Now if someone can just give me a good way of figuring out what my discount rate for lives is, this would be helpful in answering this question for myself.

Comment author: army1987 09 February 2013 02:16:39PM 0 points [-]

I'll presumably have a family and bills, etc, and while I am perfectly happy to live on little myself, I know I will want my kids to have nice things. This is somewhat illogical, but I'm imperfect.

What's illogical with that? (I'm asking because that's exactly my position too, but I can't see anything wrong with that.)

Comment author: peter_hurford 10 February 2013 08:39:28AM *  1 point [-]

If you have utilitarian values, you shouldn't value your kids any more than you would value anybody else. Therefore, you shouldn't spend all your money on your children and probably shouldn't have children altogether.

Of course, if you don't have utilitarian values, then it wouldn't be illogical (assuming either moral realism is false assuming or assuming moral realism is true but doesn't forbid you from giving major preferential treatment to your children; the first of which seems a very reasonable assumption).

Comment author: army1987 10 February 2013 10:36:48AM *  1 point [-]

(The footnote isn't called anywhere and I assume there's a mis-formatted link in it.)

If you have utilitarian values, you shouldn't value your kids any more than you would value anybody else. Therefore, you shouldn't spend all your money on your children and probably shouldn't have children altogether.

But if people-sufficiently-similar-to-me-to-decide-the-same-way did that, they would eventually go extinct (unless immortality is achieved very soon), which wouldn't be a good thing (and might be already happening). (And this is before taking crazier decision-theoretical shit into account, which I'm still not sure how seriously I should take.¹)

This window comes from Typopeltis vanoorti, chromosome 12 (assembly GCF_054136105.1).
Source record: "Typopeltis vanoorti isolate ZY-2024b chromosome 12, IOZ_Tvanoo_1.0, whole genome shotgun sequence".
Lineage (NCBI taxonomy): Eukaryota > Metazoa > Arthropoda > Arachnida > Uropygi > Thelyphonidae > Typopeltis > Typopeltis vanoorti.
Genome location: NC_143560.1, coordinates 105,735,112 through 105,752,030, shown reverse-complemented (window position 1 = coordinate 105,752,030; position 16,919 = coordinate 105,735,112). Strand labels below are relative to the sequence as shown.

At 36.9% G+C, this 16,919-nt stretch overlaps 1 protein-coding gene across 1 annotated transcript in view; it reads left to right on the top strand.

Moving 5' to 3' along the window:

1. You know, I noticed that rule consequentialism plus Darwinism could be taken to mean that I should have children long before I even knew rule consequentialism had a name (I thought of it as a steel-manning of the Golden Rule -- not that I knew the word “steel-manning” either).
Comment author: peter_hurford 10 February 2013 05:51:32PM 1 point [-]

But if people-sufficiently-similar-to-me-to-decide-the-same-way did that, they would eventually go extinct

Only if they were really stupid. Following utilitarian values shouldn't, all else being equal, lead to terrible consequences.

Making sure your kids have lots of neat stuff, as opposed to a merely good life, wouldn't lead to extinction. And never having kids wouldn't be a strategy you follow dogmatically -- if too many people started doing it, it would no longer be a good idea.

~

(The footnote isn't called anywhere and I assume there's a mis-formatted link in it.)

Deleted. I had integrated the footnote into the text, but forgot to delete the remainder of the footnote.

Comment author: army1987 11 February 2013 05:31:58PM *  1 point [-]

Only if they were really stupid. Following utilitarian values shouldn't, all else being equal, lead to terrible consequences.